I am often Just under the wire with my entries for all these fun events. I like to think it’s because I work better under pressure. While that may be true to an extent, most of the time it’s because I have so many wild ideas that it’s hard to settle down and choose one! This and the fact that I had no time to cook last weekend prevented me from getting a “J” ready for Nupur’s A-Z of Indian Vegetables by Saturday. So here I am Just a few days late 🙂
Down the road from work is a great little Indian cafe. They serve chaats of all variety, sambhar to die for, and sweets galore. I have tasted a couple of their chaats, but mostly it’s their sambhar I crave. It’s silky smooth and bursting with flavor, with little chunks of brinjal, carrot, and sometimes potato floating about between the mustard and cumin seeds. I really wanted to recreate it at home. MHD makes good sambhar powder and I like it, but its heat is a little too brash for this. I tried with a homemade version I had in the freezer, but I still couldn’t quite get the distinctive taste of that sambhar.
The last time I visited the shop, I hinted around a little, trying to get a secret or two:
Me: “I’d like one sambhar please, to go”.
Proprietor: “Oneplainsambharnovadanoidly”??? (he’s always in a hurry)
Me: “Yes please. Oh, it smells heavenly! I make sambhar at home but it’s never quite the same” (smiling… hint, hint…).
Me (little deflated): “Yes, please, one plain sambhar”.
Hmm… maybe he doesn’t think I know what good sambhar *is*…
While I wait, I browse around the small selection of grocery items. I pick up a package of toor dal and a package of mustard seeds. Maybe he’ll take me more seriously if he sees me buying these. I lay them by the cash register.
The proprietor ignores me, bustling about behind the counter.
I forge ahead anyway.
Me: “You folks serve the most delicious sambhar I’ve ever tasted! There must be a secret ingredient”! (flashing big grin now… HINT HINT!)
Proprietor (unmoved by my blatant plea): “Youwanttopayforthesenowwiththatplainsambhartogoma’am”?
I give up and to console myself, I buy the package of jackfruit chips I’ve been eyeing, too.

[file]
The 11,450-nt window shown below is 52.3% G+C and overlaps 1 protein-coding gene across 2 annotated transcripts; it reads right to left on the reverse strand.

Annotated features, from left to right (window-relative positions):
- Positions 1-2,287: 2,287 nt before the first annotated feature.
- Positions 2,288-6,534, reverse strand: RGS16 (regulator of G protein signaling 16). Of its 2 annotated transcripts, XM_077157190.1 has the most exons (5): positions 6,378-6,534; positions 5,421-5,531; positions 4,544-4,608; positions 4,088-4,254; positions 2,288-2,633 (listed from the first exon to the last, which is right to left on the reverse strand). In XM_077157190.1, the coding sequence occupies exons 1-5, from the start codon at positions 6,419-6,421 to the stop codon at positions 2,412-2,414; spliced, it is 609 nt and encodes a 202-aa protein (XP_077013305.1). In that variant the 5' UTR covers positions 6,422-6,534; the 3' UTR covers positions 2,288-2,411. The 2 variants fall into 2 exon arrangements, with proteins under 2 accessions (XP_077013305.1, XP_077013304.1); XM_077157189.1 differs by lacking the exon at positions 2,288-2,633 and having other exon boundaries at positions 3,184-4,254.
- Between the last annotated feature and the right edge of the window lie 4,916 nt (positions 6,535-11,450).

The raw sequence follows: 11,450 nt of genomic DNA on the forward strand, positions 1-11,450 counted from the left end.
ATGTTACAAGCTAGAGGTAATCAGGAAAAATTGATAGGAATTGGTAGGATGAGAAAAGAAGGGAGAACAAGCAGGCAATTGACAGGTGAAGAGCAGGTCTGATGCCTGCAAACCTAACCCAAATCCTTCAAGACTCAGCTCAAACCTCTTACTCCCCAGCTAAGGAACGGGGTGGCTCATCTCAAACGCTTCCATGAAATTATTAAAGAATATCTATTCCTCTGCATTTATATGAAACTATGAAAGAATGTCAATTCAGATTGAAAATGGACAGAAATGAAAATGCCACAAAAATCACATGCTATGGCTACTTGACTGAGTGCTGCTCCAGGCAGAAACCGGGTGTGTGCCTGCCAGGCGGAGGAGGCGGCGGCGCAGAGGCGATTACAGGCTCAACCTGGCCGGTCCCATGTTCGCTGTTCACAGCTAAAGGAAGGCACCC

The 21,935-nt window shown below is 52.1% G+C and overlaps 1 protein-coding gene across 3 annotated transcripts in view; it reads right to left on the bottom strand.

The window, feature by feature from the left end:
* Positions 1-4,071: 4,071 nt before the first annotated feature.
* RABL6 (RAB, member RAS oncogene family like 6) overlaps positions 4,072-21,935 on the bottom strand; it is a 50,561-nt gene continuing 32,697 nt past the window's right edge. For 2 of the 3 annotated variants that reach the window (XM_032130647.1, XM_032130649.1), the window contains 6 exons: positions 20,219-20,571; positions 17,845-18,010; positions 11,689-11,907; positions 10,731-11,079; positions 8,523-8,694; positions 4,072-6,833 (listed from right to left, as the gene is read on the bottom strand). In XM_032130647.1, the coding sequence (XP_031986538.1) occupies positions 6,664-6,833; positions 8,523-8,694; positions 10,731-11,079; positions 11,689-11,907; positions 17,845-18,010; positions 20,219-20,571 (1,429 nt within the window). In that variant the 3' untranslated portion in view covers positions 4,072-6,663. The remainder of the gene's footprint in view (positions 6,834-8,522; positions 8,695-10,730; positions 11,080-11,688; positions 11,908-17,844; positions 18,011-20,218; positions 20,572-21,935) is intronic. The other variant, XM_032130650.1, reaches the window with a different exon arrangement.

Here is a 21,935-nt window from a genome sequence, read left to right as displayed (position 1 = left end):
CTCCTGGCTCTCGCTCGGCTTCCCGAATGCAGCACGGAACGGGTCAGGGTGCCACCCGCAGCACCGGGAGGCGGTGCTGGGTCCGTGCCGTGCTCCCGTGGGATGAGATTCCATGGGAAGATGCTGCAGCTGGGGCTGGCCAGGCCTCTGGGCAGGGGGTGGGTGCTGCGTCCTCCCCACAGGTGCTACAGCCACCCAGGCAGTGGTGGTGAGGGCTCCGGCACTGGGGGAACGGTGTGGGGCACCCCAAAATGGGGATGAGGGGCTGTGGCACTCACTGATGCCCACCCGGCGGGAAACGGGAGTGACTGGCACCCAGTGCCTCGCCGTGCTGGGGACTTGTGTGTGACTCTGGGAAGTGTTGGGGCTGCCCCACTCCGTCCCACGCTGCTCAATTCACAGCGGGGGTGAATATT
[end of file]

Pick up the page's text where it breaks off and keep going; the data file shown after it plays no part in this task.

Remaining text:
Well, I guess we both knew there was no way he was going to divulge his secret!!
After stalling a long time, I finally bought a lovely new pressure cooker (my first one went home with my sister months ago). Past few days I read about a zillion sambhar recipes — rereading some of my favorites and checking out some new. While reading, I munched on the jackfruit chips I picked up in the little shop near work. I had never tried them before, and they were tasty. They also gave me an idea. Into the kitchen I went with my new pressure cooker, and gave it a whirl.
1 c toor dal, picked over and washed
1 small piece tamarind (golf ball or lime size)
1/2 c jackfruit chips
2 tsp canola oil
1 tsp cumin seeds
1 tsp mustard seeds
1 tsp urad dal
1 tsp chana dal
a few methi seeds
curry leaves (10-12 small or 5-6 large)
For the vegetables
2 big shallots cut fine
1-2 big green chiles (cut a slice off top and bottom, but leave whole)
2 carrots, sliced
6-8 red radishes, diced
1 long asian eggplant, cut in chunks
1 tsp kashmiri chile powder
1/2 tsp coarsely cracked black pepper
1/2 tsp cumin-coriander powder
1/2 tsp turmeric
1/4 tsp methi powder
Salt and fresh cracked pepper to taste
Pressure cook (yay!!) the dal with 2 c water. Mash to a smooth paste and set aside.
Soak the tamarind in a cup of hot water till soft. Strain the pulp and set the tamarind water aside.
Boil the jackfruit chips in about a cup of water till soft. Drain and set aside. Reserve the boiling water. If any oil rises, just skim it off and discard.
In a large saucepan, heat the canola oil and do the tadka. I did the dals and methi first until fragrant, then popped the mustard; cumin and curry leaves went in last.
To this spiced oil add the shallots and stir around for a minute or two, then add the green chile, carrots, radishes, and eggplant. Saute this mixture about 5 minutes or so, then add the tamarind water and all the seasonings. Let it simmer together about 10 minutes, then add the mashed dal paste, the reserved jackfruit water and 4 cups fresh cold water.
Bring everything to a boil, mixing well to blend the dal in completely. Boil just a minute or two, then reduce the heat to medium-low. Stir in the boiled jackfruit pieces, add salt to taste and simmer about 30 minutes. Check the seasoning and adjust as necessary. Thin with a little more water to get the consistency you prefer.
This was the first time I made a real sambhar without following a recipe. I think half the battle was won when I brought home the new cooker. Dal cooked on the stove in the regular way is good, but the pressure cooker brings a completely different dimension in both taste and texture. I won’t be without one again. I have to say, I was thrilled with the results — it was nearly as good as the little cafe’s, and twice as good the next day.